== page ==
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Forget silicone tape on bats, other tricks abound

Using silicone-based tape on the edges of bats might be one of the ways to get past Hot Spot, but it isn’t the only way ICC regulations are flouted. Somshuvra Laha reports.

cricket Updated: Aug 09, 2013 18:14 IST
Somshuvra Laha

Using silicone-based tape on the edges of bats might be one of the ways to get past Hot Spot, but it isn’t the only way International Cricket Council (ICC) regulations are flouted. According to bat makers in India there are several ways a bat’s efficiency can be enhanced. And most don’t follow regulations strictly.

Consider this. Even though ICC regulations require that the width of a cricket bat blade should be no more than 4.25 inches, custom-made bats often flout this rule. Some cricketers opt for composite material like carbon fibre to be injected after drilling holes from the shoulder of the blade. Result? It increases rebounding of balls off the bat.

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An old habit
Occasionally, some cricketers ask bat manufactures to splice two pieces of wood so that it gives the bat better stroke power without feeling heavy on the wrists. The fusing lines are covered with tape to evade suspicion.

“Tinkering with bats is an old habit now,” a bat manufacturer from Meerut told HT. “It is particularly rampant in the domestic and club circuit. How do you think some batsmen hit the ball out of the ground? They have more power in their shoulders yes, but their bats are also tinkered beyond what the law permits,” he said.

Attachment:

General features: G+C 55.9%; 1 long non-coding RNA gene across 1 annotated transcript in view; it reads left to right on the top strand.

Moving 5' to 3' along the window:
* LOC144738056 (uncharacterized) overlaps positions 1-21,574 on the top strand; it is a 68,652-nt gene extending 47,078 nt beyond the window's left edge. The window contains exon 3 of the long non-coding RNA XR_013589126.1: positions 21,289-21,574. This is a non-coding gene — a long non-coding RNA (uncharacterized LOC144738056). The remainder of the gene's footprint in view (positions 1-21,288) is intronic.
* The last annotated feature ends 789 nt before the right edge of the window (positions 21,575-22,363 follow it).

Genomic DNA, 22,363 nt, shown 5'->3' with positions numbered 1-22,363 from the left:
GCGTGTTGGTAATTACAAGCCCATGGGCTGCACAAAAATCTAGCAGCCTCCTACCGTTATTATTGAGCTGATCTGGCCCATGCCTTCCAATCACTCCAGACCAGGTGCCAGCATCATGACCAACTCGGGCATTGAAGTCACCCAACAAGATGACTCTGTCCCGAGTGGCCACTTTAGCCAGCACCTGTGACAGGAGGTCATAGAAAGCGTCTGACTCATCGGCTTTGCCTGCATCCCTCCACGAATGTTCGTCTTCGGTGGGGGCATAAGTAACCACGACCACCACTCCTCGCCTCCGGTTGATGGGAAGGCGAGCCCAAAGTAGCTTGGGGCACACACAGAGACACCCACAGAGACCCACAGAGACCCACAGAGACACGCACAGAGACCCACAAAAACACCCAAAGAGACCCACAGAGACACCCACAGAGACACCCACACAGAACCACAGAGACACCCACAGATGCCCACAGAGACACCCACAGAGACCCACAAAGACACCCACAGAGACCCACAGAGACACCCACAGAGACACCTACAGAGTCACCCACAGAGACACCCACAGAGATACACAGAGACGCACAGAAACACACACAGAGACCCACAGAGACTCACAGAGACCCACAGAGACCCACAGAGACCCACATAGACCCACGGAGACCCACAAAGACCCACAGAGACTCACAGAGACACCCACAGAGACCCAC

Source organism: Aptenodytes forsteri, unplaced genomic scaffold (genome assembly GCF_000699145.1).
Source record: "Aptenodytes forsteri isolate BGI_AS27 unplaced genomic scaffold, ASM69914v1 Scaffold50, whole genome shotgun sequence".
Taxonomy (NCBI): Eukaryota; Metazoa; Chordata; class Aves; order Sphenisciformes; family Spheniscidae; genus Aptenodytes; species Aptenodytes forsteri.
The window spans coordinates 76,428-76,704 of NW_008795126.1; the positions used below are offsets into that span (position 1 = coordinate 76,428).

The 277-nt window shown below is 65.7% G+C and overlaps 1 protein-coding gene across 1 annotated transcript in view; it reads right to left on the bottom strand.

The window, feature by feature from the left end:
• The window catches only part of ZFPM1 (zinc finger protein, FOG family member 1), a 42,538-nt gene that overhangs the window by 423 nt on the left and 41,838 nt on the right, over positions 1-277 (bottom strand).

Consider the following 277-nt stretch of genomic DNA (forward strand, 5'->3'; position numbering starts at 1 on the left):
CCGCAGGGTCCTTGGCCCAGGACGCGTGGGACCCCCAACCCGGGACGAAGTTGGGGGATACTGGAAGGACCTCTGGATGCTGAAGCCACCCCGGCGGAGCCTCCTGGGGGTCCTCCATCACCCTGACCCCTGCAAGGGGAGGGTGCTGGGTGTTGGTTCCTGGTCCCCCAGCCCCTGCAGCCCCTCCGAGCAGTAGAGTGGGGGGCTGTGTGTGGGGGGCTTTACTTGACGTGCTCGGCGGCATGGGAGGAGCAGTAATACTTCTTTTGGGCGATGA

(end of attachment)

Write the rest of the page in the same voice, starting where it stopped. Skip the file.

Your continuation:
Of course, competition among cricket goods manufacturers means most of them oblige to the demands and make necessary changes. “Nowadays, cricketers take it for granted that we will make the bats according to their whims,” said the bat manufacturer. Using tape on bats too is an offshoot of that habit. “Using tape on bats wasn’t in vogue till the mid 90s,” said Ajit Menon, CEO of Matrrixx, another cricket goods manufacturer based in Meerut.

Changed preference
“Earlier, cricketers only carried about two or three bats. And since those were expensive English willow bats, they used to take more care of the bat, like oiling them and knocking them into shape during the off-season. Each of those bats lasted up to 2-3 years. I have never seen a more dedicated player than Jimmy Amarnath who used to take meticulous care of his bats,” said Menon.

With time Kashmir willow bats have taken over, as cricketers, according to manufacturers, feel the ball goes off more sweetly than the English willow. The flipside however is the frail nature of Kashmir willow. Still the longevity of bats can be extended with good care.

“But there is so much cricket nowadays that players hardly have time to devote to their bats,” said Menon.